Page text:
How Should Android Fix Piracy?

Way before I got my first Android device, the Galaxy Nexus, I was a user of a 2nd Generation iPod Touch. For a long time, I would deal with whatever limitations iOS had on the hardware. Many people would say that I should have simply jailbroken the device, and they would be right; you can do so many things with a jailbroken iPod Touch. Yet, I never did, and my iPod Touch has remains 'stock' even after three-and-a-half years. Why did I choose not to? Simple: the temptation of Piracy.

Almost everyone I knew who jailbroke their iDevice did so for the reason that they could download a paid app for free. The people behind the jailbreaking movement would surely disagree with piracy, but let's face it: most people jailbreak so that they could pirate. That was why I chose to stay inside the walled garden: so that I would remain a legitimate paying customer of apps at all times.

But Android is far from being a walled garden. In fact, there is almost nothing stopping you from downloading something like 'Instapaper for Android' from the Pirate Bay and sideloading it to your Android device. It's kinda sad, really. Android built itself a reputation by minimizing the use of DRM for their app ecosystem, yet this is exactly what pirates are taking advantage of so that they wouldn't have to shell a single penny, and developers are suffering because of it. It's like seeing the Humble Indie Bundle being pirated in large numbers; it hurts, especially when you're the developer.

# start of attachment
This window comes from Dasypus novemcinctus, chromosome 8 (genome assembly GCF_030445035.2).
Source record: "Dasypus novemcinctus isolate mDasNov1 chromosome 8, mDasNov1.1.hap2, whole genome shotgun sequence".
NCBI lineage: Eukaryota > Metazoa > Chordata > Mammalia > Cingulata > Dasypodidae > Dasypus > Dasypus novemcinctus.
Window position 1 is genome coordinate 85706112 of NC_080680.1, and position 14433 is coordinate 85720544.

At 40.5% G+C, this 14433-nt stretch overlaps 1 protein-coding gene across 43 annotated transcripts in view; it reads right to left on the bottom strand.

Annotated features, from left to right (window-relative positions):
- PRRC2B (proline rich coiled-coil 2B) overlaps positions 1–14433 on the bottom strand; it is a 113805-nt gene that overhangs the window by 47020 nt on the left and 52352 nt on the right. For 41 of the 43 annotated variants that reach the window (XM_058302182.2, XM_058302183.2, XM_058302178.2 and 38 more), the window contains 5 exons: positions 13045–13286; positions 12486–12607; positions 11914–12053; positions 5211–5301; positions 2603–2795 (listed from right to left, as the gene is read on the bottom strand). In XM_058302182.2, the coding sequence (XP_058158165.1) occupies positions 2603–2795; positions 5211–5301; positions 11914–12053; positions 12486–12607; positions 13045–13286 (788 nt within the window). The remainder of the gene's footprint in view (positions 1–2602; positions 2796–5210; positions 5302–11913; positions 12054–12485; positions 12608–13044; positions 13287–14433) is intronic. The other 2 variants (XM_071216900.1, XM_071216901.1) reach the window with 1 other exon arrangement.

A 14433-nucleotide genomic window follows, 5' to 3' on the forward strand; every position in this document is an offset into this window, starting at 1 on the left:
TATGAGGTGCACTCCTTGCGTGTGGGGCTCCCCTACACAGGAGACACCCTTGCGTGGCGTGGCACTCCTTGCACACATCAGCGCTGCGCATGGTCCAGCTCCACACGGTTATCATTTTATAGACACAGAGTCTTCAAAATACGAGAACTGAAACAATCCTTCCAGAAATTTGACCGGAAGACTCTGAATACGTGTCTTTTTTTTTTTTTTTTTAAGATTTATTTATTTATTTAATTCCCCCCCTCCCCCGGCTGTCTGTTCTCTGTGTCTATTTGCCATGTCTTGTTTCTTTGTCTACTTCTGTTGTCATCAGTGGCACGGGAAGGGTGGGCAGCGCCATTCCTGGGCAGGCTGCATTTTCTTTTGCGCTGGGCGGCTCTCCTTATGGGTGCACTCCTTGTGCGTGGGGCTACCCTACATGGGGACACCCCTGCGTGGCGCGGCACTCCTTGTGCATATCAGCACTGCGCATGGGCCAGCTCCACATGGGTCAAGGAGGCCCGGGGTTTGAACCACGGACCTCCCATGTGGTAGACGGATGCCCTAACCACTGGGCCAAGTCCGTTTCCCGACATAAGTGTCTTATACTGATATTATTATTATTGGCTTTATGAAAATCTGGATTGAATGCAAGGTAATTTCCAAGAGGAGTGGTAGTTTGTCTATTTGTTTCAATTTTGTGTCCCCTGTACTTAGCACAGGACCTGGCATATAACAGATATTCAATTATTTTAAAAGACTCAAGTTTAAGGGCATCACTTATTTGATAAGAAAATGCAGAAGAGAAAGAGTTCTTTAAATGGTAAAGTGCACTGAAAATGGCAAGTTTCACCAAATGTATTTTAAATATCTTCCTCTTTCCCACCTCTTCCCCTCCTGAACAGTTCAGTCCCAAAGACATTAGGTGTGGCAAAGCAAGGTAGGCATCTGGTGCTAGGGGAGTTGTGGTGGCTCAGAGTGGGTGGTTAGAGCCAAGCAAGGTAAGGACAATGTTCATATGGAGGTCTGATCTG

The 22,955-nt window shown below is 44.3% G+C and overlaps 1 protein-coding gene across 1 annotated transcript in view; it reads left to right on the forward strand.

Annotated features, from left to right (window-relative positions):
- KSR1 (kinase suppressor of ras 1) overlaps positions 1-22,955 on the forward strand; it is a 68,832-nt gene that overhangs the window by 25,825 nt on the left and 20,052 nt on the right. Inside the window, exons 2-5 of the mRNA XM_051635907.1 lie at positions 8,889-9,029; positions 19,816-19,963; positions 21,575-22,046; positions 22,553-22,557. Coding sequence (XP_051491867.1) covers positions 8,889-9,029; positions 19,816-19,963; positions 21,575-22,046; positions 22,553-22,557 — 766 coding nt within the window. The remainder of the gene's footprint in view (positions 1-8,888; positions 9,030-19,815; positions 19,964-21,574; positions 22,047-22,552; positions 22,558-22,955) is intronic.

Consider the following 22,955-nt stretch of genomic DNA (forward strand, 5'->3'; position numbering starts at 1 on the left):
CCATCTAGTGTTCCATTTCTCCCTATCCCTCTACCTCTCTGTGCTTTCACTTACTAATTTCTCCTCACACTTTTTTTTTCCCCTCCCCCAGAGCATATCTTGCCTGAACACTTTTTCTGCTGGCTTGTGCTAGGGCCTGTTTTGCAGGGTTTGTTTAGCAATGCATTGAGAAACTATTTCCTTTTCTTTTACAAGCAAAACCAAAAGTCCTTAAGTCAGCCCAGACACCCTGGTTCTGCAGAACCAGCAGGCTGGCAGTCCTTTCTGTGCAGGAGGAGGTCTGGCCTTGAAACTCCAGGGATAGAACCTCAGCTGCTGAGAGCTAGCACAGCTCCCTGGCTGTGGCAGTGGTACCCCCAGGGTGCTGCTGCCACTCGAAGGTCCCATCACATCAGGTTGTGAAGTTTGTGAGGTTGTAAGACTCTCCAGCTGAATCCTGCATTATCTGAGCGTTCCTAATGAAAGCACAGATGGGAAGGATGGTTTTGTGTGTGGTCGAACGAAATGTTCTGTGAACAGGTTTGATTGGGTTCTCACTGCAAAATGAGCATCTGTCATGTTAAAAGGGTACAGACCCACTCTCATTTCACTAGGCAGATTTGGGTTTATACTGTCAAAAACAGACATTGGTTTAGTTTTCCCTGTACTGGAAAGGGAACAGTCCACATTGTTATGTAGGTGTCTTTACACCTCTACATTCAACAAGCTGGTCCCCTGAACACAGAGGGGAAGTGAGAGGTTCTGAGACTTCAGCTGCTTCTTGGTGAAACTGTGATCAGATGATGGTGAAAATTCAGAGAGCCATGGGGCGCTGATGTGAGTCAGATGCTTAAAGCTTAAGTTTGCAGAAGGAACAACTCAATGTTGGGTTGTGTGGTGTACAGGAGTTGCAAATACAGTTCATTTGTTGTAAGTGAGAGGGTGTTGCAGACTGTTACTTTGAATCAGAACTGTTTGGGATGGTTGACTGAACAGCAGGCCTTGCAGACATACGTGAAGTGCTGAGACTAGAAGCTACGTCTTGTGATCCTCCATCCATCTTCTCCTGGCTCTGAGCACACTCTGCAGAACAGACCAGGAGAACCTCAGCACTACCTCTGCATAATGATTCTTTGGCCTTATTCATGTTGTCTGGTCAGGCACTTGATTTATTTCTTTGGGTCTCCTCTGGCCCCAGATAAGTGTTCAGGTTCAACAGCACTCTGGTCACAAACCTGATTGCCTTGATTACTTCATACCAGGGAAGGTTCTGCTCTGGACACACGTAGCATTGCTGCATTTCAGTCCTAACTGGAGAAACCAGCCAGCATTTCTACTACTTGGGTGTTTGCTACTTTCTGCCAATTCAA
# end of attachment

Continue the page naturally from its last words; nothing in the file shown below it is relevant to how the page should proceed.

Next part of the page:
To be honest, I really don't know what Google can do to stop piracy from happening in the Android ecosystem. If they don't change anything, we will continue to get stories like this. If Google tries to impose some kind of DRM, or only permit apps to be distributed via Google Play, it would mean apps like Swype would no longer be available, and it would also stop apps like VLC from being distributed because of the GPL license (incompatible with DRM).

I really want to keep Android a place where DRM is not needed, but at the same time I don't want the pirates to win, especially against independent developers who are already struggling to make a living. Is it so hard to shell out a dollar for the apps you enjoy? Apparently it is, especially when it is so easy to get away with it.

I would like the Play Store to be as good a place to sell apps as the iTunes App Store, but how can we make this happen? The Play Store already has a lukewarm reputation as it is, and piracy is largely to blame. What do you think should be done?